Rosso Corsa is the red international motor racing colour of cars entered by teams from Italy.
In the Peking to Paris race of 1907, the first to arrive in Paris was Prince Scipione Borghese, an Italian aristocrat, who was accompanied by Luigi Barzini, a journalist who worked for The Daily Telegraph, and a valet, Ettore, who acted as his mechanic and traveled with a supply of Lanson champagne. The prince was so confident of winning that he took a detour from Moscow to St Petersburg for a dinner in honour of the team, and afterwards headed back to Moscow and rejoined the race. Their chief rival was Charles Goddard, a fairground worker and con artist who, until he learned of the race from a scrap of newspaper he found blowing in the wind, had never sat in a motor car and who was arrested for fraud as he approached the finishing line. Goddard, who came second, lacked the resources of Borghese and had to beg fellow competitors for fuel. In a desperate attempt to catch up, he set an endurance record for non-stop driving for 24 hours. The prince's prize was simply a magnum of Mumm champagne, and the red colour of his 1907 Itala car was adopted by Italy as its racing colour in his honour.
Since the 1920s Italian race cars of Alfa Romeo, Maserati, Lancia, and later Ferrari and Abarth have been painted in rosso corsa ("racing red"). This was the customary national racing colour of Italy as recommended between the world wars by the organisations that later became the FIA. In that scheme of international auto racing colours French cars were blue (Bleu de France), British cars were green (British racing green), etc.
In Formula One, the colour was not determined by the country the car was made in nor by the nationality of the driver(s) but by the nationality of the team entering the vehicle. A yellow Ferrari 156 was entered and driven in the 1961 Belgian Grand Prix by Olivier Gendebien from Belgium, scoring 4th behind 3 other Ferrari 156s painted in red as they were entered by the Scuderia Ferrari itself, and driven by US drivers Phil Hill and Richie Ginther as well as German Wolfgang von Trips.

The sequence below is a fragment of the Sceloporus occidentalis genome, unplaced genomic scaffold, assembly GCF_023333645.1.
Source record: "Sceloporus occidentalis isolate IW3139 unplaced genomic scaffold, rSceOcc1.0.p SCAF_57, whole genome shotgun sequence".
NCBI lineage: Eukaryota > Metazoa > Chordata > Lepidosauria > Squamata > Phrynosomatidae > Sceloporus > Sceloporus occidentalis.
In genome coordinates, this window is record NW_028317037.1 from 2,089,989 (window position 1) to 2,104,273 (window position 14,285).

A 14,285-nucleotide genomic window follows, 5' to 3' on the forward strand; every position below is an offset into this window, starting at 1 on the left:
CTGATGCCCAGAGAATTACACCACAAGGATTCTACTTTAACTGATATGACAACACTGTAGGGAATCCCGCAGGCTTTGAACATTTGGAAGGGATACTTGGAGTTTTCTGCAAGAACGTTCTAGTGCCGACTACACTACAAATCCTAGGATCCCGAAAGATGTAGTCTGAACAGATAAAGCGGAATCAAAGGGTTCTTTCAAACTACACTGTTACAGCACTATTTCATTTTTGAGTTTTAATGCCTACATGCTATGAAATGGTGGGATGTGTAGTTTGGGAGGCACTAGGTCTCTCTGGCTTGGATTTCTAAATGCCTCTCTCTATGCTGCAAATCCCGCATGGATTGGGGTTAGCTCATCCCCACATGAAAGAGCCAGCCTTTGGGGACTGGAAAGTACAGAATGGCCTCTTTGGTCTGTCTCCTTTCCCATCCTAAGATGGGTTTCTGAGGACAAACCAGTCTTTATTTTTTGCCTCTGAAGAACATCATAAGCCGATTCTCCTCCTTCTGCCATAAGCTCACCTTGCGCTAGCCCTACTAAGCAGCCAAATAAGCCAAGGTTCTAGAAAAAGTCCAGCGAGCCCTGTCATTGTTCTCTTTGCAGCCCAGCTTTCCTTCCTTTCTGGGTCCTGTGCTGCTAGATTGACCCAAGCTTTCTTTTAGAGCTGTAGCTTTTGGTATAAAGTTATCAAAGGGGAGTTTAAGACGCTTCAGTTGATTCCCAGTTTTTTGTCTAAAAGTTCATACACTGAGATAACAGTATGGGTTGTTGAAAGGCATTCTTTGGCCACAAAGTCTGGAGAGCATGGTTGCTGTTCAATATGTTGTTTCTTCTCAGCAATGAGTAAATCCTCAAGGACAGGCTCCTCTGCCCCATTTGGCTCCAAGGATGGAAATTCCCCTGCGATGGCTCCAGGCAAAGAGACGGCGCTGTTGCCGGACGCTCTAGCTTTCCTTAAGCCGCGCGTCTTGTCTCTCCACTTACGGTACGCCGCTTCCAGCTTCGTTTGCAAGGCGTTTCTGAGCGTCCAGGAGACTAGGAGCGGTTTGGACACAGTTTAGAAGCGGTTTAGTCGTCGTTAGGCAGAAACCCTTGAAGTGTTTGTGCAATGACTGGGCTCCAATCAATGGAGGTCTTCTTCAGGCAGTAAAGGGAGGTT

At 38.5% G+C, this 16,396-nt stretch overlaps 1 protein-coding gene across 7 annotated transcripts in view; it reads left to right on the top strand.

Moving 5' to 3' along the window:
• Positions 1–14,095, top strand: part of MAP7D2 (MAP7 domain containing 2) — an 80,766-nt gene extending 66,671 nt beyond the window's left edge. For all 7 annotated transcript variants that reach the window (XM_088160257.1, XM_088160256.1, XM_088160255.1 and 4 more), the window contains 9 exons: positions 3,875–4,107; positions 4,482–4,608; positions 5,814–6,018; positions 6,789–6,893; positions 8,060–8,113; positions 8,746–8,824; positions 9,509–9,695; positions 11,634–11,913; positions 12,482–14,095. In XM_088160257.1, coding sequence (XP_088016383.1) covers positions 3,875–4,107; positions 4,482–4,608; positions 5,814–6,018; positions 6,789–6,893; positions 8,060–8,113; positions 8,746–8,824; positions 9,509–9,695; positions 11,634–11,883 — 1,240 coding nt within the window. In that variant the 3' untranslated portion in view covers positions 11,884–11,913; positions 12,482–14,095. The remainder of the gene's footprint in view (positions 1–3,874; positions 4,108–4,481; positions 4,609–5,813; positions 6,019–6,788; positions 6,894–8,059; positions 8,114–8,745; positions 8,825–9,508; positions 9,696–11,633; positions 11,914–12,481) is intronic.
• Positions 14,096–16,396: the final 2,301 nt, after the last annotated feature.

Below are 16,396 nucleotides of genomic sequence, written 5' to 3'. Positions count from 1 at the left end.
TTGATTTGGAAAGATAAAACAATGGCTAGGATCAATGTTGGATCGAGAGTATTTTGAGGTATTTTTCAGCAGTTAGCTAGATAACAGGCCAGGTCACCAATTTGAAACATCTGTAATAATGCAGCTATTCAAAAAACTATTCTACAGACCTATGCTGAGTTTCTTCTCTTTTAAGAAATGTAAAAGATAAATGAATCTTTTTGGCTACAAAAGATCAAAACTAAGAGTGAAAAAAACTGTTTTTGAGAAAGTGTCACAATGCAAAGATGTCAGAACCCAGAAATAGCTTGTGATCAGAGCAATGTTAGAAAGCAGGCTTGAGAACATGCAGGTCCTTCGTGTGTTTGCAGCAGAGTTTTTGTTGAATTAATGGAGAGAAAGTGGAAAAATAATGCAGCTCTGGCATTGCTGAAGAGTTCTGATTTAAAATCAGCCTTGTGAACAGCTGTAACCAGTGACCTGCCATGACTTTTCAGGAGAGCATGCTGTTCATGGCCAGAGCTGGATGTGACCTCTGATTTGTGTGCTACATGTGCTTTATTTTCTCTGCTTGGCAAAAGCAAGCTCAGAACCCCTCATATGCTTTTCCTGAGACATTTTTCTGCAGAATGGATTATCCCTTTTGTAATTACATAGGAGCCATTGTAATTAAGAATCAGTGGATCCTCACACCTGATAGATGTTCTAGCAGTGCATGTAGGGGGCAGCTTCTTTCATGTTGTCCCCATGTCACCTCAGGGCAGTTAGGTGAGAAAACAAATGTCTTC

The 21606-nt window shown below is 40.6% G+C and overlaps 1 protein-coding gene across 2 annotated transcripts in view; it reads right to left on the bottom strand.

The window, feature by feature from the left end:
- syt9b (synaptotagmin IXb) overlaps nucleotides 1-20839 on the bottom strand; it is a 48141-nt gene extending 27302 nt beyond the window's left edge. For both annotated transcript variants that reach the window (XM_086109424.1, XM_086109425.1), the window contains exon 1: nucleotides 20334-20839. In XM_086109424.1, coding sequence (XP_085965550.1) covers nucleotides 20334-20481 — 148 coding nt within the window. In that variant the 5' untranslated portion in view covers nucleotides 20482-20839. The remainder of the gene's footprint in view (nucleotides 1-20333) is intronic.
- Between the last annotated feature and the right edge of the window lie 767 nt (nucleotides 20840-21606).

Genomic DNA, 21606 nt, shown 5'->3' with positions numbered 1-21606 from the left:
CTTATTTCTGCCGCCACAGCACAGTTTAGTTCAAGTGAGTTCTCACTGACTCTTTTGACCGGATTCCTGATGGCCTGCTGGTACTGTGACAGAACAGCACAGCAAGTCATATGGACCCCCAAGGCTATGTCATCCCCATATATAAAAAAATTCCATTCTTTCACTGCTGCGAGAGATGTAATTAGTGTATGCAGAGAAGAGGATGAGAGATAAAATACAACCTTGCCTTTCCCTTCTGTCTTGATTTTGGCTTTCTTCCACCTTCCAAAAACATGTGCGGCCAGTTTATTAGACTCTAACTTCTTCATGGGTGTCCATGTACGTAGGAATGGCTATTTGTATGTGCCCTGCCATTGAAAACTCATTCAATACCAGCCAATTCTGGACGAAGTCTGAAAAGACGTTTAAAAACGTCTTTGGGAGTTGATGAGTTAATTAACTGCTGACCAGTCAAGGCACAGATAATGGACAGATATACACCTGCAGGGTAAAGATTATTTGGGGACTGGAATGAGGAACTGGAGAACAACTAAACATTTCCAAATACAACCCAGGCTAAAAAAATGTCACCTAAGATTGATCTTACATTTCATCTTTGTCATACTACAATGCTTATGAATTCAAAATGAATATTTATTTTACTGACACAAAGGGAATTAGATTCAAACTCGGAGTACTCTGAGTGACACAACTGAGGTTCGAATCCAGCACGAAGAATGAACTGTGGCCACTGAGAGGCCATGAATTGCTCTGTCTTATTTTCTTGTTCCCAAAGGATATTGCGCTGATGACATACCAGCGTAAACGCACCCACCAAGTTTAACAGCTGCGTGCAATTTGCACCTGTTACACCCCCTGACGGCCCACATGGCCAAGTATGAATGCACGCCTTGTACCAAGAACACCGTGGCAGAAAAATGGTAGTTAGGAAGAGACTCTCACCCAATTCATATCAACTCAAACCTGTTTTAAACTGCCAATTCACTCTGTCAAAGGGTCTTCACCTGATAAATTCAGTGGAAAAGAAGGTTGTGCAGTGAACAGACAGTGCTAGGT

Ferrari won the 1964 World championship with John Surtees by competing the last two races in Ferrari 158 cars painted white and blue -the national colours of the teams from the United States- as these were entered not by the Italian factory themselves but by the US-based NART team. This was done as a protest against the agreement between Ferrari and the Italian Racing Authorities regarding their planned mid-engined Ferrari race car.
National colours were mostly replaced in Formula One by commercial sponsor liveries in 1968, but unlike most other teams, Ferrari always kept the traditional red but the shade of the colour varies. Since 1996 Ferrari F1 cars are painted in a brighter, almost orange day-glo to adjust for colour balance on television screens. The original Rosso Corsa may appear almost dark brown in older television sets. The darker more crimson or claret-like shade of red made a return on the F1 cars at the 2007 Monaco Grand Prix, possibly in line with the increasing market presence of higher quality high definition television.
Red cars are also traditional in Alfa Romeo and Ferrari car running in other motorsport champsionships, such as Supertouring championships in the former and the 24 Hours of Le Mans and 24 Hours of Daytona in the latter. In contrast, since the 2000s Maserati has been using white and blue and Abarth has been using white with red flashes.
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